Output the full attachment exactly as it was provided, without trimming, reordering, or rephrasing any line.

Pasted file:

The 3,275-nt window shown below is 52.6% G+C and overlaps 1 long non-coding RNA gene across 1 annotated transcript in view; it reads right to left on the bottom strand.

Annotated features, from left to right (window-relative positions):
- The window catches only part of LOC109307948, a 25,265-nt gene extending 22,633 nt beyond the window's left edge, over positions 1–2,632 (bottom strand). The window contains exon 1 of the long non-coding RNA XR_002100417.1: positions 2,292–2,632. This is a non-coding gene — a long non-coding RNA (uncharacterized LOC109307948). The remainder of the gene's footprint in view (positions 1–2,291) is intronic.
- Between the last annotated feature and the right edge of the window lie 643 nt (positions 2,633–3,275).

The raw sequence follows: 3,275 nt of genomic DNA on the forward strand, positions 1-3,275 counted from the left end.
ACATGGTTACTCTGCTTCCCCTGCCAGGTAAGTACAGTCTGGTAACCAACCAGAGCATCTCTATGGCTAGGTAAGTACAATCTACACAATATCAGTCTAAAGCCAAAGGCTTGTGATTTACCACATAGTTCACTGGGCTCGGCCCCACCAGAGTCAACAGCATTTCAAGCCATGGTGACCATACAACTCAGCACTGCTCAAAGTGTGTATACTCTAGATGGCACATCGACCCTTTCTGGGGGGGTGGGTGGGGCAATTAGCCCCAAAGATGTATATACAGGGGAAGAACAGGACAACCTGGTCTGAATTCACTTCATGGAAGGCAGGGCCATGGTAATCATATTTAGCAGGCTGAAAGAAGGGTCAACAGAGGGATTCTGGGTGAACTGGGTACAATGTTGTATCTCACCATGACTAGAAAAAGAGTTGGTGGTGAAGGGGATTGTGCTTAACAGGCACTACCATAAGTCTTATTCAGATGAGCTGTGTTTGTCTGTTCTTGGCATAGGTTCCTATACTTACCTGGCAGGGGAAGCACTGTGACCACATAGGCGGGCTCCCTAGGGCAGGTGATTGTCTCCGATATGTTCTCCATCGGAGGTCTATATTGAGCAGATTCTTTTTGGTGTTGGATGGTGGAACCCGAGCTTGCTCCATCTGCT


The 3,275-nt window shown below is 52.6% G+C and overlaps 1 long non-coding RNA gene across 1 annotated transcript in view; it reads right to left on the bottom strand.

Annotated features, from left to right (window-relative positions):
- The window catches only part of LOC109307948, a 25,265-nt gene extending 22,633 nt beyond the window's left edge, over positions 1–2,632 (bottom strand). The window contains exon 1 of the long non-coding RNA XR_002100417.1: positions 2,292–2,632. This is a non-coding gene — a long non-coding RNA (uncharacterized LOC109307948). The remainder of the gene's footprint in view (positions 1–2,291) is intronic.
- Between the last annotated feature and the right edge of the window lie 643 nt (positions 2,633–3,275).

The raw sequence follows: 3,275 nt of genomic DNA on the forward strand, positions 1-3,275 counted from the left end.
ACATGGTTACTCTGCTTCCCCTGCCAGGTAAGTACAGTCTGGTAACCAACCAGAGCATCTCTATGGCTAGGTAAGTACAATCTACACAATATCAGTCTAAAGCCAAAGGCTTGTGATTTACCACATAGTTCACTGGGCTCGGCCCCACCAGAGTCAACAGCATTTCAAGCCATGGTGACCATACAACTCAGCACTGCTCAAAGTGTGTATACTCTAGATGGCACATCGACCCTTTCTGGGGGGGTGGGTGGGGCAATTAGCCCCAAAGATGTATATACAGGGGAAGAACAGGACAACCTGGTCTGAATTCACTTCATGGAAGGCAGGGCCATGGTAATCATATTTAGCAGGCTGAAAGAAGGGTCAACAGAGGGATTCTGGGTGAACTGGGTACAATGTTGTATCTCACCATGACTAGAAAAAGAGTTGGTGGTGAAGGGGATTGTGCTTAACAGGCACTACCATAAGTCTTATTCAGATGAGCTGTGTTTGTCTGTTCTTGGCATAGGTTCCTATACTTACCTGGCAGGGGAAGCACTGTGACCACATAGGCGGGCTCCCTAGGGCAGGTGATTGTCTCCGATATGTTCTCCATCGGAGGTCTATATTGAGCAGATTCTTTTTGGTGTTGGATGGTGGAACCCGAGCTTGCTCCATCTGCT